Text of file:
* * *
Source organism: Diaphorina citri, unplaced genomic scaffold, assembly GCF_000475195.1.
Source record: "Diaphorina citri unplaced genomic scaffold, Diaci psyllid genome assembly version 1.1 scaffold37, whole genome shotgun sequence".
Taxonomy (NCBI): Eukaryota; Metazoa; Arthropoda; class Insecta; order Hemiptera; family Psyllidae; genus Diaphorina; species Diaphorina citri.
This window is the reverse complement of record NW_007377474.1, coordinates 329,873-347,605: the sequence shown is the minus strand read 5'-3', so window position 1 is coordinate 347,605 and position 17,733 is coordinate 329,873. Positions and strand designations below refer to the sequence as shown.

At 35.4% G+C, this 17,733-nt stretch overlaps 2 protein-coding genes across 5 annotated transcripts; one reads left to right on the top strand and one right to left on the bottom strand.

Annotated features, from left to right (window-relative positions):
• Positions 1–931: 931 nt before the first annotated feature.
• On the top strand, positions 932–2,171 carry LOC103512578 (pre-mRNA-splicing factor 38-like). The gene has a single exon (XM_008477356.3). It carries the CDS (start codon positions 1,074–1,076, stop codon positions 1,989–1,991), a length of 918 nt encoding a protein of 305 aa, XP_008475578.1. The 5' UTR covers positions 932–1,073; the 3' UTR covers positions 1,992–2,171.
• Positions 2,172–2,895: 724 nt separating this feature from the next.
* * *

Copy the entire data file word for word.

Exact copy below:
Source organism: Diaphorina citri, unplaced genomic scaffold, assembly GCF_000475195.1.
Source record: "Diaphorina citri unplaced genomic scaffold, Diaci psyllid genome assembly version 1.1 scaffold37, whole genome shotgun sequence".
Taxonomy (NCBI): Eukaryota; Metazoa; Arthropoda; class Insecta; order Hemiptera; family Psyllidae; genus Diaphorina; species Diaphorina citri.
This window is the reverse complement of record NW_007377474.1, coordinates 329,873-347,605: the sequence shown is the minus strand read 5'-3', so window position 1 is coordinate 347,605 and position 17,733 is coordinate 329,873. Positions and strand designations below refer to the sequence as shown.

At 35.4% G+C, this 17,733-nt stretch overlaps 2 protein-coding genes across 5 annotated transcripts; one reads left to right on the top strand and one right to left on the bottom strand.

Annotated features, from left to right (window-relative positions):
• Positions 1–931: 931 nt before the first annotated feature.
• On the top strand, positions 932–2,171 carry LOC103512578 (pre-mRNA-splicing factor 38-like). The gene has a single exon (XM_008477356.3). It carries the CDS (start codon positions 1,074–1,076, stop codon positions 1,989–1,991), a length of 918 nt encoding a protein of 305 aa, XP_008475578.1. The 5' UTR covers positions 932–1,073; the 3' UTR covers positions 1,992–2,171.
• Positions 2,172–2,895: 724 nt separating this feature from the next.